You already know about the slave trade in the U.S. Did you know that slave traders covered men and women in iron chains, made them walk over raw terrain stretching not one mile, not ten, but hundreds? And sold them to other people who had little money themselves, but borrowed from the U.S. government to buy people and land, and lived off the loans and the labor to become extraordinarily rich. 
Here is a picture of a group of "Breaker Boys," circa early 1900s, by Lewis Hine, a U.S. government photographer paid to document how children lived and worked at that time. Working in the coal mines, the kids were paid to pick out impurities from coal, one at a time, using only their hands. 
Did you know that today, the average cost of childcare is about $12,000 per year, per child, in after-tax money?  And that is for one shift; full-time parents actually work the equivalent of three. Historically, it is mothers who have done all this work. So if you assume one female raising two children, that's $36,000 x 2 = $72,000 per year of labor she is giving away for free.
And don't forget prison labor. In a 2015 article called "American Slavery, Reinvented," The Atlantic asks, "How is it legal?" There are more than 2.2 million people, earning "pennies per hour, if anything at all," doing "mining, agriculture, and all manner of manufacturing from making military weapons to sewing garments for Victoria’s Secret." That call center you've reached? It might even be staffed by a prison laborer.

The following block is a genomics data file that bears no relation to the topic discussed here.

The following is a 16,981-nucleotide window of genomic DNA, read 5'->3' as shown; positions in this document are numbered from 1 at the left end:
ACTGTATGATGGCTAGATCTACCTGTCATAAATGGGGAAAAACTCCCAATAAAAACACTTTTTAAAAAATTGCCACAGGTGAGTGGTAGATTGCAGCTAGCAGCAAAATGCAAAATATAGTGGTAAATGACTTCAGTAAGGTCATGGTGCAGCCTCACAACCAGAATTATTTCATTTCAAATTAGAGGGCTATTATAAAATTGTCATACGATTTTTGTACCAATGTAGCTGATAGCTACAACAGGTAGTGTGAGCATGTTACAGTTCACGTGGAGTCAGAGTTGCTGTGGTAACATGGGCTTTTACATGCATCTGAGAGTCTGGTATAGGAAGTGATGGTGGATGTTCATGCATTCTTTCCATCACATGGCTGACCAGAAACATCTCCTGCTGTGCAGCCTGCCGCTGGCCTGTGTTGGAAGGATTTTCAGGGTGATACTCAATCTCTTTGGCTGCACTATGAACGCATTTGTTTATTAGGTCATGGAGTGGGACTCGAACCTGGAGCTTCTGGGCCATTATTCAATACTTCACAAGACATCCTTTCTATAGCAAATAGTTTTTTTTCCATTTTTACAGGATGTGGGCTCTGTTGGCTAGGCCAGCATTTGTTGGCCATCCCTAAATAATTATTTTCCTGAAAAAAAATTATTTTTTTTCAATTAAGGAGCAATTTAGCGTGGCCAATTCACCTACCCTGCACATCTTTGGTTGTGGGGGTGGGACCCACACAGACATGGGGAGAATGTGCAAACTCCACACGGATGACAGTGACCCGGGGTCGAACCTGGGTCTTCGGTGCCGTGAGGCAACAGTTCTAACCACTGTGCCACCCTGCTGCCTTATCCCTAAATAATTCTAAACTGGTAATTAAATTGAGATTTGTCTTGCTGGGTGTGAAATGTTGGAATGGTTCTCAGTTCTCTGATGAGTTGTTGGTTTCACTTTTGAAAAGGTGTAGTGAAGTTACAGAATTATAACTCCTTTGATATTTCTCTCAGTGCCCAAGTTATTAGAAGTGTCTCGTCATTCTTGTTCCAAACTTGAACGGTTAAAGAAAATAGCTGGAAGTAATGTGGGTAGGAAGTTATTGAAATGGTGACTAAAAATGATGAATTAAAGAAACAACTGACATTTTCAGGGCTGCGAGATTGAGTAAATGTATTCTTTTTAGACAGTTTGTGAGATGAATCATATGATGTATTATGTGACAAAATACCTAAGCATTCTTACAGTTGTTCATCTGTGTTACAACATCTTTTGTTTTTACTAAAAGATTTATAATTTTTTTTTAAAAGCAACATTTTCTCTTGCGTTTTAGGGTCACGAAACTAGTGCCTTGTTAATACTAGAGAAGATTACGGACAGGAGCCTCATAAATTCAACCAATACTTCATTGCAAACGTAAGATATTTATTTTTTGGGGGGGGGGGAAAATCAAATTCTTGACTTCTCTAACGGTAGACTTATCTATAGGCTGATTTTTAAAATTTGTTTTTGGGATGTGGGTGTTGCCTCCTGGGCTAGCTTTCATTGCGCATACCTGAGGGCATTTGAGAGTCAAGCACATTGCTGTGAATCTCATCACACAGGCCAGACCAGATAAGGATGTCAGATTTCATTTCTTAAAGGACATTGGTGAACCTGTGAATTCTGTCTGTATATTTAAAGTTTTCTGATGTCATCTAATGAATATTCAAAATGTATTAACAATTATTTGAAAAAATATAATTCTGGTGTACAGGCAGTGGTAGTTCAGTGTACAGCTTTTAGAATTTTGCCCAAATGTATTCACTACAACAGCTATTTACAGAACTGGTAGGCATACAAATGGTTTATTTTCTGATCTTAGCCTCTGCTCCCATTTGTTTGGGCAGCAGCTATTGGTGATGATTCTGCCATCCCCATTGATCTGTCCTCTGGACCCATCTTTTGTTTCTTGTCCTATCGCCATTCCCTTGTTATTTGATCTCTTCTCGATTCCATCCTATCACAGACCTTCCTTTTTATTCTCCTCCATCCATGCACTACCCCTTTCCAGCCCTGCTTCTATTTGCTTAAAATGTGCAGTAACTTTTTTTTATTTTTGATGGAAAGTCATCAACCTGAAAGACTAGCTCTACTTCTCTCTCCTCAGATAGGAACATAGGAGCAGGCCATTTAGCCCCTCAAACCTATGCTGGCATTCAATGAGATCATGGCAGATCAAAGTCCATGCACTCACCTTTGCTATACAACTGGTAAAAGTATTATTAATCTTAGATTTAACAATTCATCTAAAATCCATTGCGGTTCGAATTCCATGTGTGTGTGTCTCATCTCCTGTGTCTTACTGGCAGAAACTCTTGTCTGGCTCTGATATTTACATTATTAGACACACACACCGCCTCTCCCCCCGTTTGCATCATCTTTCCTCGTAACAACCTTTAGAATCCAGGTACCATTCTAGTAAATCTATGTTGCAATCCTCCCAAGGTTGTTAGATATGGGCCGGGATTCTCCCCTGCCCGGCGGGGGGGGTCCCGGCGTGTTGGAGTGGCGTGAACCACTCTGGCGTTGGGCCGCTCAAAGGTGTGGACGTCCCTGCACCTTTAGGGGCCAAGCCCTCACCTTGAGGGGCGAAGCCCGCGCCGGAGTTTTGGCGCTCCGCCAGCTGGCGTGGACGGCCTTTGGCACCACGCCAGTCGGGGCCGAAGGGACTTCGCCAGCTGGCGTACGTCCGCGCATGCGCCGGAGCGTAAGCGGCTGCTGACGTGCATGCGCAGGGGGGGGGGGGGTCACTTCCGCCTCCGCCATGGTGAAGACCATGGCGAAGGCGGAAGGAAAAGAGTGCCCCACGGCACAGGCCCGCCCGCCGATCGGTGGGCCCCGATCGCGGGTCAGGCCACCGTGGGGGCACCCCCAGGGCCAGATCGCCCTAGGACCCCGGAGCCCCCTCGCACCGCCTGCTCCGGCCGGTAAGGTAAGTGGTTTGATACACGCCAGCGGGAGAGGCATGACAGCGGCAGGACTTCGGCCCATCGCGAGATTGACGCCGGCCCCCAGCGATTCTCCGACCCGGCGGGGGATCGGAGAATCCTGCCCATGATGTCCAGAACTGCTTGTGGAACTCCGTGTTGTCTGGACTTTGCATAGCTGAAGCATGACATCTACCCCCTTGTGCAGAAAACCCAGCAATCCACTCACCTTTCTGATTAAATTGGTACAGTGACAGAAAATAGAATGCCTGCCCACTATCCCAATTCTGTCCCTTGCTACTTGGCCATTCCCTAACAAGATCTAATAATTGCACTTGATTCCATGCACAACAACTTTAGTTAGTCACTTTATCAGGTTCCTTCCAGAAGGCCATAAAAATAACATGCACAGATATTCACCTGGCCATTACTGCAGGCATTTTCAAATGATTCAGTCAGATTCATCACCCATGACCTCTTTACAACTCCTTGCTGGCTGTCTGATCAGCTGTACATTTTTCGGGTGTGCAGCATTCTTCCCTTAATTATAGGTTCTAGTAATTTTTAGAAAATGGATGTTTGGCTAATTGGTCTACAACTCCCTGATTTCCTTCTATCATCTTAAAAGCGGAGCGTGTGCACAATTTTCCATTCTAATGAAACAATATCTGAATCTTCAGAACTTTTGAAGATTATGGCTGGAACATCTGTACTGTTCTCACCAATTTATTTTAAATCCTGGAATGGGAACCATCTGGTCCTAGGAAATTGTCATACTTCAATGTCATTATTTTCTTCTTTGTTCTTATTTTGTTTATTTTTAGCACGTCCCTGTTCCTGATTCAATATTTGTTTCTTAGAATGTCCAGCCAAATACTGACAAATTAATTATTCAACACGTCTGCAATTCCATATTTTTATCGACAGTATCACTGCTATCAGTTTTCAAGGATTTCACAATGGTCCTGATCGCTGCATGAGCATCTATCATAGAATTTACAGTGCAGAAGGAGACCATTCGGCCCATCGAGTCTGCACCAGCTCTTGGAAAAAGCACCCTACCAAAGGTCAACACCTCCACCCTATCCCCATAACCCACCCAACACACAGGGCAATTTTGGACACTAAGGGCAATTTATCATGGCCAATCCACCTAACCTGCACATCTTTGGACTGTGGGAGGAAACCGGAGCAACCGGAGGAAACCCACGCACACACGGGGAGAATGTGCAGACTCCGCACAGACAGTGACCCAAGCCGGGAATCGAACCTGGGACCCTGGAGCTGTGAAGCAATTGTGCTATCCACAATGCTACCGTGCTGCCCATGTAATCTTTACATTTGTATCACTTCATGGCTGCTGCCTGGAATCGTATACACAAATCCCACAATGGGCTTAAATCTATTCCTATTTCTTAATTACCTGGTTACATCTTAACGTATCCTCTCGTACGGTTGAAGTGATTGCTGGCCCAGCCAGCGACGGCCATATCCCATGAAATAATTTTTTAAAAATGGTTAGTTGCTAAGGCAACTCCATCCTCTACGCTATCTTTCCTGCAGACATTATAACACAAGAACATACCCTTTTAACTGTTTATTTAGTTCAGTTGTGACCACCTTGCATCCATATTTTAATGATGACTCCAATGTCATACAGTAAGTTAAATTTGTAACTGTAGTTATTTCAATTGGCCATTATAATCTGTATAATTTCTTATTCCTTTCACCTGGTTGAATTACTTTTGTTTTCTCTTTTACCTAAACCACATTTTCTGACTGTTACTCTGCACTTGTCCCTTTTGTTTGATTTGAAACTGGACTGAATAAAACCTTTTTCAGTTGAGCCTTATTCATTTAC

You already know that prison populations are disproportionately Black and Hispanic.
A few years ago, an article in Global Research, taken from El Diario-La Prensa (2008) noted that many well-known brands in more than three dozen states are legally allowed to trade in prison labor: "IBM, Boeing, Motorola, Microsoft, AT&T, Wireless, Texas Instrument, Dell, Compaq, Honeywell, Hewlett-Packard, Nortel, Lucent Technologies, 3Com, Intel, Northern Telecom, TWA, Nordstrom’s, Revlon, Macy’s, Pierre Cardin, Target Stores, and many more."
All of this activity is 100% legal, or at least it was during the time that businessmen (men) earned handsome sums of wealth from it - sums that, of course, grew bigger and bigger and bigger, almost un-countable from the perspective of the average you and me, by the time 2016 is just about to roll around.